Depending how all the writing and revising goes, I may walk to the AT&T Store and replace my phone today. I’ve been meaning to do it for weeks…maybe today will be the day to get it handled. Or not. I hate dealing with that sort of thing, so I always put it off…hence it’s been weeks. Heavy heaving sigh.

And this is how things get backed up. Okay, I am definitely walking to the AT&T store today and getting my phone replaced.

And now, back to the spice mines.

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Better Love Next Time

Hello, Thursday morning, how are you doing?

This week went by pretty fast, I am thinking, and this is the first time in a long time I can recall not being worn out and tired. Usually Monday night I start dragging, Tuesday night I’m exhausted, Wednesday I am a little regenerated but still tired, and by the time Thursday morning rolls around I am pretty much the walking dead. But last night I stopped on the way home from work at the grocery store–where I ran into Jean Redmann AND Wacky Russian–then came home and did the laundry. I also wasn’t all that tired last night. Mentally fatigued, sure–but not physically. And I can deal with mental fatigue much easier than I can with physical.

I feel pretty decent this morning as well, which is lovely. I only have to work half a day today and tomorrow at the office, and so when I get home this afternoon I should be able to get some things done before Paul gets home. I am in the midst of some chores–the dishwasher is full and needs to be emptied; I am in the midst of two loads of laundry, and of course the filing has piled up again, which is ridiculous. I did manage to get some revising done yesterday; not much, but I do feel I am doing a really good job on this round, and Scotty’s voice is starting to emerge at last. I am hoping to get caught up this evening and tomorrow, and really get moving on it this weekend.

Fingers crossed! I also want to finish reading Devil in a Blue Dress this weekend…and since there has been so much recent publicity about it, maybe I’ll read A. J. Finn’s The Woman in the Window next.

Yesterday I got a copy of Norah Lofts’ Hauntings: Is There Anybody There? I read Lofts when I was a teenager, and mostly read her fictional biographies of queens and historical women–The Concubine, The King’s Pleasure, A Rose for Virtue, Eleanor the Queen, Crown of Aloes, How Far to Bethlehem?–and some of her ‘romances’ (I would hardly call them romances, but that was how they were marketed…I defy anyone to read Nethergate and tell me it’s a romance). She also wrote a witchcraft novel called The Little Wax Doll, which I don’t remember much about but I did enjoy reading. Somewhere recently I read an article or something on Lofts and her ghost stories…so started tracking down a copy of her collection. I read the first story yesterday between clients, and it’s called “Mr. Edward”:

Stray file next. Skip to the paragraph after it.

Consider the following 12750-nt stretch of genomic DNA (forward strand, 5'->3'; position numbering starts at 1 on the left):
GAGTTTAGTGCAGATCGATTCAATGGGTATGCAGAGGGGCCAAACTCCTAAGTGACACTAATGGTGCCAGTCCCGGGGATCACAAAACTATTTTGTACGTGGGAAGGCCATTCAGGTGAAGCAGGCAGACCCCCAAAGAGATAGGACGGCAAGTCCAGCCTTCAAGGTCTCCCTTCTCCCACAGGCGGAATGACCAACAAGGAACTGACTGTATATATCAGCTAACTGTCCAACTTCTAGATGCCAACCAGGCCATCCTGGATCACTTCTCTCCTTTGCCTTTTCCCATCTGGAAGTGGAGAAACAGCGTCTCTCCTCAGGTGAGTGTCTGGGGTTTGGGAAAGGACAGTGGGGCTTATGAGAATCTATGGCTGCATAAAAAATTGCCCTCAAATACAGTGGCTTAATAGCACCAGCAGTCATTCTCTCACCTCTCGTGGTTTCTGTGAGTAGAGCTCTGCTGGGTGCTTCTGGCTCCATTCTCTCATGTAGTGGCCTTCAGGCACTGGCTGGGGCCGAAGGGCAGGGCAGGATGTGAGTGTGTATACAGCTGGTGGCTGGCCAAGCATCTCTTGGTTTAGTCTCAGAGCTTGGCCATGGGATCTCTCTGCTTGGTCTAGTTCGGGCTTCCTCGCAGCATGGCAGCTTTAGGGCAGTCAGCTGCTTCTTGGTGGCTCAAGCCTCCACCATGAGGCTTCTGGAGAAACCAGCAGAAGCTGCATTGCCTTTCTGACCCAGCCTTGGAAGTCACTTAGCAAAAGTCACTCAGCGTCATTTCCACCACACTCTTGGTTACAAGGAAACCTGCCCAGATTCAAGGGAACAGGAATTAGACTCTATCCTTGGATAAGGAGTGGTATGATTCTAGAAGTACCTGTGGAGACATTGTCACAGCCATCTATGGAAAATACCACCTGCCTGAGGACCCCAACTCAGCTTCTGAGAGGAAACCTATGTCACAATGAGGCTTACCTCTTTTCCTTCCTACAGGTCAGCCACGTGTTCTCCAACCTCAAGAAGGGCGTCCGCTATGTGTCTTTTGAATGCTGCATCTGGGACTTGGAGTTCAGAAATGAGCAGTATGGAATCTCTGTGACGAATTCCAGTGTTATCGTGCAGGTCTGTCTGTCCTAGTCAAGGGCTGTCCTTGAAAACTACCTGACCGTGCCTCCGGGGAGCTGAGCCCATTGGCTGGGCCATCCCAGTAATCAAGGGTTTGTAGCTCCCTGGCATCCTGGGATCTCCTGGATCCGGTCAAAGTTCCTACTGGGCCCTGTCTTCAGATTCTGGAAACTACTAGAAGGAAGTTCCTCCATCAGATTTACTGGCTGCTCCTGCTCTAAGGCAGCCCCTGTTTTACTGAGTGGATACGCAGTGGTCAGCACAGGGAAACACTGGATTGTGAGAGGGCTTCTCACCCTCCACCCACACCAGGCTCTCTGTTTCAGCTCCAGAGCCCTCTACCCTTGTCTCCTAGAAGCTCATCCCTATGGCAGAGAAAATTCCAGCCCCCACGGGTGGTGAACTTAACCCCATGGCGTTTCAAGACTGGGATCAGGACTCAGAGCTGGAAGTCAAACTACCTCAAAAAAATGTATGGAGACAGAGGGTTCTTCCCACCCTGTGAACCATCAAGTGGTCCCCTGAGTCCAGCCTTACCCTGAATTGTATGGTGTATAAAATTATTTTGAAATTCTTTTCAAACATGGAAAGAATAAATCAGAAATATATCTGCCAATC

If I’d been in the habit of bothering God about trivial, material things, I should have said that Miss Gould’s suggestion came as an answer to prayer. Ever since the Easter holiday I had been worried about the long one in the summer. When Tom died and I found a post as school matron and David went to boarding school, my father had said that we must spend all holidays with him. At first, though dull, they were pleasant enough; but as David grew older Father grew more critical, making outspoken remarks about the behavior of the young nowadays and accusing me of spoiling. I confess I am inclined to be indulgent during the holidays; David’s school is pretty Spartan, I don’t see him often, and I am very fond of him.

This is how the story starts, and our main character agrees to house sit and oversee renovation work being done on Miss Gould’s house for the summer. And once she and her son arrive…she begins having odd experiences around the house; small things, nothing absolutely terrifying, but very Gothic in their smallness…and Lofts shows that the little things can be just as terrifying as the BIG ones horror/supernatural tales seem to favor of late. I love the old Gothic style of scary stories, to be honest, and Lofts’ Gothic, formal writing style, reminiscent of The Turn of the Screw, is very quiet and very unsettling.

And now, back to the spice mines.